Bookshop.org – the socially conscious alternative to Amazon – has raised more than £1m for independent bookshops since its launch in November. The online retailer donates 10 per cent of all sales to indies every six months.
Whether you’re a bibliophile or not, visiting an independent bookshop is a calming and enjoyable experience. There’s a real joy to being surrounded by unread stories – old and new, pre-loved and ready-to-be-loved, first editions and classics, you never know what you might find and fall in love with. The quietness and tranquillity also make them an easy place to pass the time.
Amazingly, considering the availability of cheap books online, independent bookshops started to pop up increasingly more last year – with the Booksellers Association reporting that the number of independent bookshops increased for the second year running, this time by 16 per cent.
Yet, owing to the coronavirus, all non-essential shops were forced to close their doors, so many of these indie treasure troves are at risk.
Luckily, there are a host of virtual literary nooks buzzing with good reads that you can support. To help you in your search, we have rounded up some of the very best places you can shop and help keep sales up during this trying time.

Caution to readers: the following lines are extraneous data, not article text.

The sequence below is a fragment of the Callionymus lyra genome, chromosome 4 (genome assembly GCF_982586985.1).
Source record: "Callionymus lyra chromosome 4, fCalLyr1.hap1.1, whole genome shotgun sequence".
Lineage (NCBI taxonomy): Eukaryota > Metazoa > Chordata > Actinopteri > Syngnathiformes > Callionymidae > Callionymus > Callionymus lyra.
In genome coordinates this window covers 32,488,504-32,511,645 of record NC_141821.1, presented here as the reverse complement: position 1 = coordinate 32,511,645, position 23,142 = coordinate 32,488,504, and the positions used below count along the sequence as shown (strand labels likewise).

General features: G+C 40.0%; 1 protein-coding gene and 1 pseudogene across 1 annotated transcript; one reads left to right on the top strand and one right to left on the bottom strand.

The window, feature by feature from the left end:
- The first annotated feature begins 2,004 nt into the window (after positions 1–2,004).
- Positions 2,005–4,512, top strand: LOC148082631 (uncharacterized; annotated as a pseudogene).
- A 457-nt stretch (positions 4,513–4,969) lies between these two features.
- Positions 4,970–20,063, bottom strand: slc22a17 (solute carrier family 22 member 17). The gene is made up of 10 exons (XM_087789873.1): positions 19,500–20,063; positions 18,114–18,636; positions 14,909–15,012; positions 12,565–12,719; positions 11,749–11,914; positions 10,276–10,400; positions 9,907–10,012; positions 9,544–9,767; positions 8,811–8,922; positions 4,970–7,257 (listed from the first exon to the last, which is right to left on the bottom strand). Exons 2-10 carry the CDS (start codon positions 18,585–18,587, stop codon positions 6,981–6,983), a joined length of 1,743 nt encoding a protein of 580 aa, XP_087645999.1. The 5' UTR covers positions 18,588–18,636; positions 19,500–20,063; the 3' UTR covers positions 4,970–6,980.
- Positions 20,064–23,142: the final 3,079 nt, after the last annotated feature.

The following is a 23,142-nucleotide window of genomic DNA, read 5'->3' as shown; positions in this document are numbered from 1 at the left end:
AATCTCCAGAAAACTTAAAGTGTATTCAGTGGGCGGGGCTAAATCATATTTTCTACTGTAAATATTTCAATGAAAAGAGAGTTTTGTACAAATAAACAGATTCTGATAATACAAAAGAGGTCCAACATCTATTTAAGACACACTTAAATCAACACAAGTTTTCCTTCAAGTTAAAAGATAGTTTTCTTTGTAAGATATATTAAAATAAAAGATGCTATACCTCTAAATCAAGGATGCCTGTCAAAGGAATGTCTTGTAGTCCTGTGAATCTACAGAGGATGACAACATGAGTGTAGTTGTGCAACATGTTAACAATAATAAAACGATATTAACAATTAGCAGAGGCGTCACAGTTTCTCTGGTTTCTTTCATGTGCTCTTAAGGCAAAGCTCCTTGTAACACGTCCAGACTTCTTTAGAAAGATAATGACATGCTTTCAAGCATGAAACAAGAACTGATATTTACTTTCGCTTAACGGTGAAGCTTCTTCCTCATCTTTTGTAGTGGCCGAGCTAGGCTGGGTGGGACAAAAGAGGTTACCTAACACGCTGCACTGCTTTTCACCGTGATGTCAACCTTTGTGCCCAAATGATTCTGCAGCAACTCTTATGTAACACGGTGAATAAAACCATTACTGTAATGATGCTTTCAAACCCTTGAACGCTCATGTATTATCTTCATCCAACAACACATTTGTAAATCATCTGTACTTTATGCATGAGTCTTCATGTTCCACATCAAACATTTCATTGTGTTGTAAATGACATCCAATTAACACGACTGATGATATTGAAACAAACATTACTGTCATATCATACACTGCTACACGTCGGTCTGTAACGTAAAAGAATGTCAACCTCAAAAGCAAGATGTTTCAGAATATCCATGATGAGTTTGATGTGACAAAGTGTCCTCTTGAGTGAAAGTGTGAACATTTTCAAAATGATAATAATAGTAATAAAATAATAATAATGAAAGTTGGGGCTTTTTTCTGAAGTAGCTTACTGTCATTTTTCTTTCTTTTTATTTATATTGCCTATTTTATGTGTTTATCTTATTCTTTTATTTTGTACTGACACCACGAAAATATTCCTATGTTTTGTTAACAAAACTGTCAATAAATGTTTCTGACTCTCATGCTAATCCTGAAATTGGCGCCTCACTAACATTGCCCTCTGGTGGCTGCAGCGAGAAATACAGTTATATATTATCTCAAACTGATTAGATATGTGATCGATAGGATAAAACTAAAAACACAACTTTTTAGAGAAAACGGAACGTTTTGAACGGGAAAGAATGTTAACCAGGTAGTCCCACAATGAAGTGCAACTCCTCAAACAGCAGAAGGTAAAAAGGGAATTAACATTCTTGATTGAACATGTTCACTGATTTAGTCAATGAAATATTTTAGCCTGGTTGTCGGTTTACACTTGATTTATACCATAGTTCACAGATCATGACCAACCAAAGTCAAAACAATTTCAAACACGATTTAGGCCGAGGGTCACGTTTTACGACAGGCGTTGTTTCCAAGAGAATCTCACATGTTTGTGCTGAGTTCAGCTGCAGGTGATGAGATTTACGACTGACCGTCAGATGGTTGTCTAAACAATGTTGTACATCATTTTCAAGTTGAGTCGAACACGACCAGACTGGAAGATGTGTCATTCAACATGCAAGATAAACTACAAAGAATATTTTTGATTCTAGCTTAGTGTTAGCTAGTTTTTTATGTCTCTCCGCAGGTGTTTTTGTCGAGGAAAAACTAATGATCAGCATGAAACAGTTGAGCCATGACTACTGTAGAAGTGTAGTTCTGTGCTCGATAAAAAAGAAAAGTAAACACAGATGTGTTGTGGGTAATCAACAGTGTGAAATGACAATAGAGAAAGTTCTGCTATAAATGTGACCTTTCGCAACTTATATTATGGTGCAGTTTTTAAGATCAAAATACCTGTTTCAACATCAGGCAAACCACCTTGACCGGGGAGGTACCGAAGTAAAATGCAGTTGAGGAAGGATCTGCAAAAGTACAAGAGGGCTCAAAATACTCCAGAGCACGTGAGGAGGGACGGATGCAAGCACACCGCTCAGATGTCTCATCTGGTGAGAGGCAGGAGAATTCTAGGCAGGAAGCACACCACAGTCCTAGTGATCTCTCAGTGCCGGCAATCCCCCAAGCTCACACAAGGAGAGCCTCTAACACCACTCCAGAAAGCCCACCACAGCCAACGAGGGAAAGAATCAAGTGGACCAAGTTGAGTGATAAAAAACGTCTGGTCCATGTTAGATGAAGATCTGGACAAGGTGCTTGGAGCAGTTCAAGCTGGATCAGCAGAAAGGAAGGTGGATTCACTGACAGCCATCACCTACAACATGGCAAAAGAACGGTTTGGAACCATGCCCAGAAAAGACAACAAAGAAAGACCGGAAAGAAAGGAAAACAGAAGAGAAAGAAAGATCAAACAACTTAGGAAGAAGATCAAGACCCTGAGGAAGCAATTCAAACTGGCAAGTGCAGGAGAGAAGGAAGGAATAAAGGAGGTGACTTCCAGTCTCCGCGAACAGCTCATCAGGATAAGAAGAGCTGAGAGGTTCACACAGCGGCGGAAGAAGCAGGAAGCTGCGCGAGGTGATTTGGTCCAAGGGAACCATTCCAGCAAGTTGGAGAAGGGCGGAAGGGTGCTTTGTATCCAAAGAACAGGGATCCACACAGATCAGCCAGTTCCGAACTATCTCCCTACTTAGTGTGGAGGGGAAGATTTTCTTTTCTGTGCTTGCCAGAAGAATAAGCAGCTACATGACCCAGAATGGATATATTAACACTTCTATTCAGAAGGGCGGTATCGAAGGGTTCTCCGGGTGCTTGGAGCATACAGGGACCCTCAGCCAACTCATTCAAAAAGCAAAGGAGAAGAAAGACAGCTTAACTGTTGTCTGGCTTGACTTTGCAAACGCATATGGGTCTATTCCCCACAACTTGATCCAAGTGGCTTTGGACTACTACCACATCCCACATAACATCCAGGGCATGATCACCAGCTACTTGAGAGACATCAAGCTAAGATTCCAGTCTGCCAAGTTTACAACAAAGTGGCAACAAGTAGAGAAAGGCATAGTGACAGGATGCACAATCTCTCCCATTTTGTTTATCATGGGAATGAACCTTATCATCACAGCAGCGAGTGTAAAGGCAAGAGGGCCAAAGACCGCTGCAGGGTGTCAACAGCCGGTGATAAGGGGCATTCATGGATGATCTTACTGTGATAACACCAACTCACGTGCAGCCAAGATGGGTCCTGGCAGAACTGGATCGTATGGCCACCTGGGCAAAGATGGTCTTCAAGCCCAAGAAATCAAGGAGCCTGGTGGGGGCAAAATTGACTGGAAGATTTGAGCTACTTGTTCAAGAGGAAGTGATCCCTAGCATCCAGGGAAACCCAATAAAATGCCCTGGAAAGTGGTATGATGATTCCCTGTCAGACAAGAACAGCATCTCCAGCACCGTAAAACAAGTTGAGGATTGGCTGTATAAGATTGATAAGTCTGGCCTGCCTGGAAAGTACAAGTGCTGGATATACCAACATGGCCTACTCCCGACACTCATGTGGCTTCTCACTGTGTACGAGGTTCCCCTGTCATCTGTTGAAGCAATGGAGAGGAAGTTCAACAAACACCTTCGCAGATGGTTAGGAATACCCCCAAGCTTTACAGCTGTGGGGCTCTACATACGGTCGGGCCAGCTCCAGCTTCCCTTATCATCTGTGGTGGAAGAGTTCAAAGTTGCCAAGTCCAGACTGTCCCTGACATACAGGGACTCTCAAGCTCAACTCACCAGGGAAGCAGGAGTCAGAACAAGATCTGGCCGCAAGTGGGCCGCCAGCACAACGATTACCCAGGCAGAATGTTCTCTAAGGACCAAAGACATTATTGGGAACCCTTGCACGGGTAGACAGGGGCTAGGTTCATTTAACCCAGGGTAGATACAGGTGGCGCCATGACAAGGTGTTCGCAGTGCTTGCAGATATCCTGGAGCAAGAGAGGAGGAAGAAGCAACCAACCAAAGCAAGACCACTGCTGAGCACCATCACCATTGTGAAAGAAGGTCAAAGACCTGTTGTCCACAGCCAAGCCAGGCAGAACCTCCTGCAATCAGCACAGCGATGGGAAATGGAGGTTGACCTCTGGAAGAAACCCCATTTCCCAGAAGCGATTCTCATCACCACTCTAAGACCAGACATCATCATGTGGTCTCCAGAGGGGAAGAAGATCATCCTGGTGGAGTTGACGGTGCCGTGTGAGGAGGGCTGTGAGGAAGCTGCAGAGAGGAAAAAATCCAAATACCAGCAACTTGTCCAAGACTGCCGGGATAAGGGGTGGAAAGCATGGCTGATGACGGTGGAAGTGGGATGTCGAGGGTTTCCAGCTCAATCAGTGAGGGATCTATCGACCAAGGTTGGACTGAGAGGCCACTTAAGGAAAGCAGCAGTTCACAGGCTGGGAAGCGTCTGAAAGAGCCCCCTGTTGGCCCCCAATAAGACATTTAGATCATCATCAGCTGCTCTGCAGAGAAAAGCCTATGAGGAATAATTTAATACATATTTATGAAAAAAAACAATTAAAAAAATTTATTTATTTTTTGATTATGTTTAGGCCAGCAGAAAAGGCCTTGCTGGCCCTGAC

With many places taking orders online or over the phone, whether you want to learn about the life of Michelle Obama in her memoir Becoming, or get your hands on Douglas Stuart’s Booker Prize-winning novel, Shuggie Bain, we urge you to do so from one of these retailers.
These bookshops don’t stock everything, but they can order just about anything for you. And if you get to know the booksellers, they get to know your tastes and will recommend the fiction and non-fiction they think you’ll love, far better than any algorithm can. If you’re looking to find one that’s close to you, take a look at Booksellers Association’s bookshop search.